Suburbia has taken away much of the habitat needed by wildlife.  Houses are larger, and trees are being removed. We need to work out how we can live harmoniously with our native animals, and this story depicts one solution.

I think children will adore this story. Rusty the ringtail possum is adorable and they will love following where he, with his little blue backpack, looks for his new home.  You can find out more about Lucienne Noontil here, or contact her at for more information about Possum Tale. There’s also an interview with Lucienne here, where she gives some information about the processes she went through to get her book published.  There’s some great advice for young authors there too!

Congratulations Lucienne.  I look forward to the next book!

Posted in Australian books, Lucienne Noontil, Picture books, Possum Tale | 1 Comment

In Flanders Fields

A lovely story about a young digger who, on Christmas Day during World War 1, steps out of the safety of his trench to release a robin, trapped in barbed wire. All the while the enemy looks on with many rifles aimed at him, but they allow him to return to his trench unharmed. As he walks away from his German enemies he hears them singing “Stille nacht, heilige nacht…” and when he nears his own trench he hears his own fellow soldiers continuing the Christmas carol with “all is calm, all is bright…”. 

The illustrations are wonderfully drawn in blacks, greys and browns, depicting the starkness of the war landscape, whilst a touch of red and orange come from the tiny stove in the trench and the trapped robin. We can see the cramped quarters of the men sitting around in their respective trenches, with both rats and bodies prevalent.  There is much to explore in each of the illustrations.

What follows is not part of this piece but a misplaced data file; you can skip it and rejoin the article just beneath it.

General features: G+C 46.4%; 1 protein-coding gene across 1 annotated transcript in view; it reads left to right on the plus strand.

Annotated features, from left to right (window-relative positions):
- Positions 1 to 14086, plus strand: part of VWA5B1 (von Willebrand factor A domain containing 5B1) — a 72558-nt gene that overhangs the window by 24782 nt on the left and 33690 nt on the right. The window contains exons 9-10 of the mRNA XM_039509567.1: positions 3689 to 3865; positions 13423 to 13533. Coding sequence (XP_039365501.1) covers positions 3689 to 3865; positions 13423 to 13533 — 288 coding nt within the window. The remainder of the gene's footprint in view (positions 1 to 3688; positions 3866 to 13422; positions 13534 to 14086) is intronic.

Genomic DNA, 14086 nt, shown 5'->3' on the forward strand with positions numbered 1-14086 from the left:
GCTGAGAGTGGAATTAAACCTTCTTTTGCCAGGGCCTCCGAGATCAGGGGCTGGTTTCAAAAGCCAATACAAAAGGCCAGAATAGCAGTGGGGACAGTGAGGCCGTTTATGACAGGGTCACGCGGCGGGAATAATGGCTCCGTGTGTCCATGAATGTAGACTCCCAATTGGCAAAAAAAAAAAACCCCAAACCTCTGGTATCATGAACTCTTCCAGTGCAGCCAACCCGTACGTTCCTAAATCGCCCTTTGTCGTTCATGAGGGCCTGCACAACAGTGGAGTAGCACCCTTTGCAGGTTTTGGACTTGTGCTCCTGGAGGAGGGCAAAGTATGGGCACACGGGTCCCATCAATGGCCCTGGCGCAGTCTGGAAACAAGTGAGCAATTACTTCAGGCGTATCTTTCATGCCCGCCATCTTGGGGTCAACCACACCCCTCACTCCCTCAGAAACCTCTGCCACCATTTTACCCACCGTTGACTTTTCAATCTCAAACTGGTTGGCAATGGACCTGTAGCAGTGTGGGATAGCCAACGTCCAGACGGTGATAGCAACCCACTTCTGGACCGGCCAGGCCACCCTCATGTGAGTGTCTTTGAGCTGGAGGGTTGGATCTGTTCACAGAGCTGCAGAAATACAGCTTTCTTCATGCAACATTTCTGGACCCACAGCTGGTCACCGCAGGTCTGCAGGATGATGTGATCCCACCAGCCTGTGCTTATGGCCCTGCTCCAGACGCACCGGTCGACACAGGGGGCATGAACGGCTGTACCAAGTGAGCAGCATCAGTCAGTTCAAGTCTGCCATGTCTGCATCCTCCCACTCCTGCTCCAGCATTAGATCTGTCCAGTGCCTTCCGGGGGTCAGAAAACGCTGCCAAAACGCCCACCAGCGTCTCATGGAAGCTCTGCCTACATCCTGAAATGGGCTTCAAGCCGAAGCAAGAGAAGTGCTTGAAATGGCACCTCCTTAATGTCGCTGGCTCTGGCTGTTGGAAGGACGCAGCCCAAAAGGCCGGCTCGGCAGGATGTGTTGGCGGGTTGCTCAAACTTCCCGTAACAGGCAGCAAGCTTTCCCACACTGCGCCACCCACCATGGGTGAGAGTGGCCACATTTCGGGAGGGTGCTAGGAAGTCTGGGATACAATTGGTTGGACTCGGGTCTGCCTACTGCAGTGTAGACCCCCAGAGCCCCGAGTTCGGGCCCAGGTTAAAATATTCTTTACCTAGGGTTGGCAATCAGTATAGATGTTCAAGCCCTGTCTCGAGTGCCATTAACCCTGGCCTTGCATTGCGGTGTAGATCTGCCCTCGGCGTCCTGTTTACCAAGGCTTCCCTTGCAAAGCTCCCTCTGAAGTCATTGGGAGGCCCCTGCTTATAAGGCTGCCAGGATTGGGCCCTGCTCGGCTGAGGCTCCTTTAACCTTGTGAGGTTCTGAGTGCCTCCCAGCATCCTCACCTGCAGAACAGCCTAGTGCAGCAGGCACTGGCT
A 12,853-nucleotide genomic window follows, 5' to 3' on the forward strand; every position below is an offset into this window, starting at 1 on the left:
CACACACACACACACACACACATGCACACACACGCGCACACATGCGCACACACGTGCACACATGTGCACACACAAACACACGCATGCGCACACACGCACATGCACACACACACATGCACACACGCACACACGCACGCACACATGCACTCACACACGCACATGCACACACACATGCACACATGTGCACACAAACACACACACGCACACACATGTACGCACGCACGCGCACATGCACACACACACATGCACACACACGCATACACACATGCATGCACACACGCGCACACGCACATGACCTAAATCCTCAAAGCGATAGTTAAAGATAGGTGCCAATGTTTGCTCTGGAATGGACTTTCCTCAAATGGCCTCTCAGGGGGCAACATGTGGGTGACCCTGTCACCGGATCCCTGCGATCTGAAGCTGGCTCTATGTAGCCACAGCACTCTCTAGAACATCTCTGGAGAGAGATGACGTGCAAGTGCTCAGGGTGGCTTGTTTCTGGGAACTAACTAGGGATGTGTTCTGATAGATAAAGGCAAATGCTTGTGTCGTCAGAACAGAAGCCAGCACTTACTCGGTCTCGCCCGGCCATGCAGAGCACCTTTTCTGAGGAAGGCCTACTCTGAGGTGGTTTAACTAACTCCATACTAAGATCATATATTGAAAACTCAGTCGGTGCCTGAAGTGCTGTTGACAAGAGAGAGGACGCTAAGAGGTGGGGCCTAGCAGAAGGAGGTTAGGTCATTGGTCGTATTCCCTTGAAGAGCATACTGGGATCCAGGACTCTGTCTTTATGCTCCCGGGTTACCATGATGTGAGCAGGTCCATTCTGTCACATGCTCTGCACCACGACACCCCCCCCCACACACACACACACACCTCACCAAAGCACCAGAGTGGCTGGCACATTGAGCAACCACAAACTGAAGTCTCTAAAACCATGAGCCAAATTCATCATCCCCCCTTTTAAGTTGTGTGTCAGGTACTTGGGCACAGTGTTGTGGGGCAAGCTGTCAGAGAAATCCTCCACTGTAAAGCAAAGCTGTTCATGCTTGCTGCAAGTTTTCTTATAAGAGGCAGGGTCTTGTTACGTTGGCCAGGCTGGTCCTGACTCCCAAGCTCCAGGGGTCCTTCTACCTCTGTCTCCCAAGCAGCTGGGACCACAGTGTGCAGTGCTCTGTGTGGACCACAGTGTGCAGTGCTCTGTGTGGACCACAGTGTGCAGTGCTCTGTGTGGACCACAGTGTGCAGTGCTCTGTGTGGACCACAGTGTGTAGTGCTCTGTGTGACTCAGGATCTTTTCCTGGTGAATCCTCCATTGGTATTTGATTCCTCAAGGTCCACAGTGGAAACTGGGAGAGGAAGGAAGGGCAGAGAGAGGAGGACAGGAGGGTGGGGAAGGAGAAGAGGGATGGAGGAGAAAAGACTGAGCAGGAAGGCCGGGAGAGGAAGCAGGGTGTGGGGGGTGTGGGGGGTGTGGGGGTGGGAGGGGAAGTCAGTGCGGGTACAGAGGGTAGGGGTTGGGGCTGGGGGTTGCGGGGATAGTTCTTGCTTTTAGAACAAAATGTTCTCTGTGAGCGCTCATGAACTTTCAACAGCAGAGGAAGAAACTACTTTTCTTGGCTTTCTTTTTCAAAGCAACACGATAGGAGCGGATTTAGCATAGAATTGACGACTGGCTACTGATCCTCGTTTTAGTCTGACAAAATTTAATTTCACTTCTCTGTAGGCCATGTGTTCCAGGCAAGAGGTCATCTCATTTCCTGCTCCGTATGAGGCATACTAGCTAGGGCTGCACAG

The author comments that this story was inspired by the 1929 film version of All Quiet on the Western Front (Erich Remarque) so In Flanders Fields would be a great book to read and investigate when studying either the film version, or the book of All Quiet on the Western Front

It would also be fascinating to pair the book with a reading of the poem In Flanders Fields by John McCrae.  Students would be able to see the similarities between the picture story and the poem.

Image courtesy Wikimedia Commons.

You can read some reviews of the book here and there’s an article here. Here’s another great review.

An online visit to the In Flanders Fields Museum would be interesting for students too.  There is a timeline of events there, McCrae’s poem In Flanders Fields, and lots of other things to explore.

You can read more about Norman Jorgensen at his website.

Teaching notes for In Flanders Fields are available here.

Posted in Australian books, Australian illustrators, Christmas, War | Leave a comment